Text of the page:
The active adult and senior living markets got much of the attention at NIC’s fall meeting this week, with sessions devoted to capturing the “middle market” and attracting residents with lifestyle amenities.
But it’s what’s happening in skilled nursing transactions that’s left some deal brokers scratching their heads.
Beds are going empty for lack of staff, COVID-19’s trajectory remains a concern and wages and other costs are driving operators into the red. Yet many transactions continue to post per-bed prices that crush averages of the past few years.
Recording a podcast with me Tuesday, Laca Wong-Hammond of Lument called the “white hot prices that are being paid … very enticing” for prospective sellers and noted the current deal pipeline is the strongest her mergers and acquisitions group has ever seen.
Conversations at the conference reinforced her belief that investors will continue to pursue opportunities in this distressed market by offering premium values, at least until interest rates budge upward.
Lee Delaveris, vice president at KeyBank Real Estate, told an audience Tuesday that those “extremely favorable” interest rates are driving demand, but “now we just need stabilized deals.”
Indeed, some industry insiders remain cautious about snatching up available skilled nursing properties without more clarity about the future. In outlining a series of new investments, LTC Properties last week said it is building a pipeline of shorter-term cash flow strategic deals with “reduced risk profiles.” Ensign called its current approach to buying “disciplined,” even as the number of opportunities to buy increases.
And to be sure, there are plenty of solid options available, with many investors (including Welltower) jumping on opportunities to invest in facilities going for less than their replacement cost.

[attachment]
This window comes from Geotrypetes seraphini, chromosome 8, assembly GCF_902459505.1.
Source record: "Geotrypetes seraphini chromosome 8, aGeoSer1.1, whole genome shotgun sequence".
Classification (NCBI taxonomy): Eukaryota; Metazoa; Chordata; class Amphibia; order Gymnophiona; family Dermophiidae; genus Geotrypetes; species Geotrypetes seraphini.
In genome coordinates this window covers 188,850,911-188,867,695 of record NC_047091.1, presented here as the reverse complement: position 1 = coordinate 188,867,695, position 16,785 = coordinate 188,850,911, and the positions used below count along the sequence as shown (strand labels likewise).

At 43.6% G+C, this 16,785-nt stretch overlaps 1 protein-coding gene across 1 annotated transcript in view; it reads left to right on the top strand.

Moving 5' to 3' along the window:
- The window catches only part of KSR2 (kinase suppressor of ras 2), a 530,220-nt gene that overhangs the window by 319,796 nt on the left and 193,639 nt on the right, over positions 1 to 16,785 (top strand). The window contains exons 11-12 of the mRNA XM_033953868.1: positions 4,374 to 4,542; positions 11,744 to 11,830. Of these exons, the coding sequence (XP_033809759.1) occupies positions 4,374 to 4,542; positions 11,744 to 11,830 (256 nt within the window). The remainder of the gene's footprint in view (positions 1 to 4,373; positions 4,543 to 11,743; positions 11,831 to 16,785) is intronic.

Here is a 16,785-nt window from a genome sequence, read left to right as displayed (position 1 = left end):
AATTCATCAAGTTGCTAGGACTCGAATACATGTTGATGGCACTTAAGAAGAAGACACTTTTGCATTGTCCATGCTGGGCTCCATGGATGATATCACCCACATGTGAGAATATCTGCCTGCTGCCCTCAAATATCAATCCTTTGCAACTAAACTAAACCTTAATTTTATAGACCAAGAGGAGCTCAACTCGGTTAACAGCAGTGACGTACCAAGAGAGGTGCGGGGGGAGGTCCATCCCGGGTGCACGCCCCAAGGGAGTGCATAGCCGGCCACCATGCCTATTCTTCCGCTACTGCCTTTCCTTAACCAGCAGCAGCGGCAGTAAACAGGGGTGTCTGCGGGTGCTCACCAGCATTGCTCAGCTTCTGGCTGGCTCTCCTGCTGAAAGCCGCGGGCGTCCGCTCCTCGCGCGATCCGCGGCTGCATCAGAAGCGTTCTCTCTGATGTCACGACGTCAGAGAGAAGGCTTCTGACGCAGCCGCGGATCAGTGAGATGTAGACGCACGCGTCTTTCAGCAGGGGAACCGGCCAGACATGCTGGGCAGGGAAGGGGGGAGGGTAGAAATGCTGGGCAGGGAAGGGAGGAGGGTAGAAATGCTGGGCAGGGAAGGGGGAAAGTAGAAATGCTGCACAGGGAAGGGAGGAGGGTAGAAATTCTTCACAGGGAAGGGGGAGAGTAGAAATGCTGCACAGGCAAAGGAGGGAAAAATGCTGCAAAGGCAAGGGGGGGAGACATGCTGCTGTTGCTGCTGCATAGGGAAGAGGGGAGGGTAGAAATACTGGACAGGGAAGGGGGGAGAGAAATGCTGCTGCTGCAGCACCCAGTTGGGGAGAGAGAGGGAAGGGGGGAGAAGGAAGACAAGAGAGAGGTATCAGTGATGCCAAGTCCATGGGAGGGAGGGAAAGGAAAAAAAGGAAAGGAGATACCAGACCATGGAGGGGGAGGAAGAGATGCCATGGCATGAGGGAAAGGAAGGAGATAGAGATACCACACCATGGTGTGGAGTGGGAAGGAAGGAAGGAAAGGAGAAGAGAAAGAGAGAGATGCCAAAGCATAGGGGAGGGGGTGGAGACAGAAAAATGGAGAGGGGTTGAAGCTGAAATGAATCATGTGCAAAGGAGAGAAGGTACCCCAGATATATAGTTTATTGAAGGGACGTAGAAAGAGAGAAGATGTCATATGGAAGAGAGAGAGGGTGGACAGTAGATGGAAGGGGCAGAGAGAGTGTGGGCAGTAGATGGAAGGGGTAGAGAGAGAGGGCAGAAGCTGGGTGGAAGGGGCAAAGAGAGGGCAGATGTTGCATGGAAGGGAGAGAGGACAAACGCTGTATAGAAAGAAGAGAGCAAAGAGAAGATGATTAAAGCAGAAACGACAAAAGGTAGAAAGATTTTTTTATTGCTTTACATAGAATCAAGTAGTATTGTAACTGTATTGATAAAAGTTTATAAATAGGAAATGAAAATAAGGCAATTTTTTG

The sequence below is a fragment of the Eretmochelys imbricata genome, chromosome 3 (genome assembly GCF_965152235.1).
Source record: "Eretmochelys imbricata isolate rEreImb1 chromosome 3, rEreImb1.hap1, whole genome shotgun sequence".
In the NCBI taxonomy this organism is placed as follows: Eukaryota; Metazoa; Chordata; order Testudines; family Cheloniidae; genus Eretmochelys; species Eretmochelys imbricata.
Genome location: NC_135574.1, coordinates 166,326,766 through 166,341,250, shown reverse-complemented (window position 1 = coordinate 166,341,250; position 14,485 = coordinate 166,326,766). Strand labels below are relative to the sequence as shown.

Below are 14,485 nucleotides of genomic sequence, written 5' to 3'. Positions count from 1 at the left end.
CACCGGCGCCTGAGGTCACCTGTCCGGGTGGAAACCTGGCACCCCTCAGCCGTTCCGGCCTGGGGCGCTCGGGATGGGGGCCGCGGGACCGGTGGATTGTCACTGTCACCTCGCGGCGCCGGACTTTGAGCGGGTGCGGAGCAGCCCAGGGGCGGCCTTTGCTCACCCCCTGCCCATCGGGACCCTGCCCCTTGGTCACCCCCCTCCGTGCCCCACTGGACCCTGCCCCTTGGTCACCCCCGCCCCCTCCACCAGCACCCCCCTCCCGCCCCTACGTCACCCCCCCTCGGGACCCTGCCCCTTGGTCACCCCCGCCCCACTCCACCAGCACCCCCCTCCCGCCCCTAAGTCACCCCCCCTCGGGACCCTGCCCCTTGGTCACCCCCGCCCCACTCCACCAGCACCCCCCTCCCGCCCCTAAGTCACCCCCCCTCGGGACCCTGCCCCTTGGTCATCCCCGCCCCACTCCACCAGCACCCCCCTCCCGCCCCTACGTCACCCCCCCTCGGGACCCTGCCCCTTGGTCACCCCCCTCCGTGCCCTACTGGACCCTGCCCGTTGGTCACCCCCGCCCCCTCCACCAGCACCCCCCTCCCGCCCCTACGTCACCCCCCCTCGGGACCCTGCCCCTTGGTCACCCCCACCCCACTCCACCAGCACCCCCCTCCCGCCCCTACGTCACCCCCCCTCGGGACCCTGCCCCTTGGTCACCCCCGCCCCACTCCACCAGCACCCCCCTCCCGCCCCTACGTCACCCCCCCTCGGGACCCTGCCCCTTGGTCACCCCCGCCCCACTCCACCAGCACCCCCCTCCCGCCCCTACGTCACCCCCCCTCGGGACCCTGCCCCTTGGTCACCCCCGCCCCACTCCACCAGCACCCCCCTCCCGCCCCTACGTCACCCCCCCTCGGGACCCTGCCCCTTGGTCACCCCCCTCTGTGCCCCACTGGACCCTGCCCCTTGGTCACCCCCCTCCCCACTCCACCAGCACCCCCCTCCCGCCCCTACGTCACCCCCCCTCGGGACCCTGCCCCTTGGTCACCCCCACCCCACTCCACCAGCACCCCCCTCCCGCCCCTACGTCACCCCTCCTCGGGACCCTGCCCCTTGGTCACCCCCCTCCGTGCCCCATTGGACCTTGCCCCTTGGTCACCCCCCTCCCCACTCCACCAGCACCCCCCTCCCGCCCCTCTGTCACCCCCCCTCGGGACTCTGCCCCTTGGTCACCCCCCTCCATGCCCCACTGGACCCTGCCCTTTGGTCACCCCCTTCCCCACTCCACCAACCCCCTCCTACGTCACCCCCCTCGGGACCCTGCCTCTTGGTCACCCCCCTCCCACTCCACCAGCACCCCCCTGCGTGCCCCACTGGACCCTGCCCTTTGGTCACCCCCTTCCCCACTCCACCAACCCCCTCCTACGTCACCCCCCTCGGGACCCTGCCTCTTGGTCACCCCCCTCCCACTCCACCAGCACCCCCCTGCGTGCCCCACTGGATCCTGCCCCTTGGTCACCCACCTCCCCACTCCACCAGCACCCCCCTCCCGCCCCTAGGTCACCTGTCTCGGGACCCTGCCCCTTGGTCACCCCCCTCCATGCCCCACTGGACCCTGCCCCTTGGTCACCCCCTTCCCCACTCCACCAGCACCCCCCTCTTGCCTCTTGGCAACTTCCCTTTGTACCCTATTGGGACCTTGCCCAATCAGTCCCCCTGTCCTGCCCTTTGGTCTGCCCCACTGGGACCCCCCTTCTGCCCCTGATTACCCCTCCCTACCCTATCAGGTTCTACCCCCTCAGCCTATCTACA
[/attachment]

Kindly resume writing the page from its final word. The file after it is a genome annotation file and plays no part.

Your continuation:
But it’s also the arrival of outsiders driving interest in riskier products or even traditionally successful (but now distressed) portfolios at what some view as unrealistic price points.
Kelly Sheehy, principal and managing director of healthcare business for Artemis Real Estate Partners, said outside investors continue to drive growth in the senior care market because they’re tired of sitting on dry powder. Without their usual outlets in retails, office and industrial real estate markets, more investors are willing to back private equity’s interest in the LTC industry.
“I think there’s going to be a lot of new owners of properties by next year if we don’t hit these business plans and things. There’s going to have to be some fresh equity coming in,” he said. “Money is going to flow to where the yield is, and I think right now, right, wrong or indifferent, there’s still yield in the seniors and the skilled world. You’re going to continue seeing money coming in, unless some other (variant) or some other thing pops up.”
That solves for the who, but not necessarily the why. It’s a question that continues to dog competing investors and some lenders who hesitate to get involved in deals for which there seems to be no clear rationale for per-bed pricing.
At the final NIC session Wednesday, a panel of lenders, bankers and operators talked about how well they’d done in coming through the pandemic — and their expectations of returning to “stabilized” occupancy levels, even if those levels are permanently lower. It, too, ended in concern as an audience member brought up the per-unit pricing conundrum.
Zach Bowyer, managing director for real estate services firm JLL, said valuations, more than ever, come down to income and how a property operates in a given market.
“The challenge for us is valuations and sales are all over the place, and there’s a lot of different components that are driving the sales,” he said.
Seems like a fancy way of saying investors know value when they see it. Let’s hope their vision holds true.
Kimberly Marselas is senior editor of McKnight’s Long-Term Care News.
Opinions expressed in McKnight’s columns are not necessarily those of McKnight’s.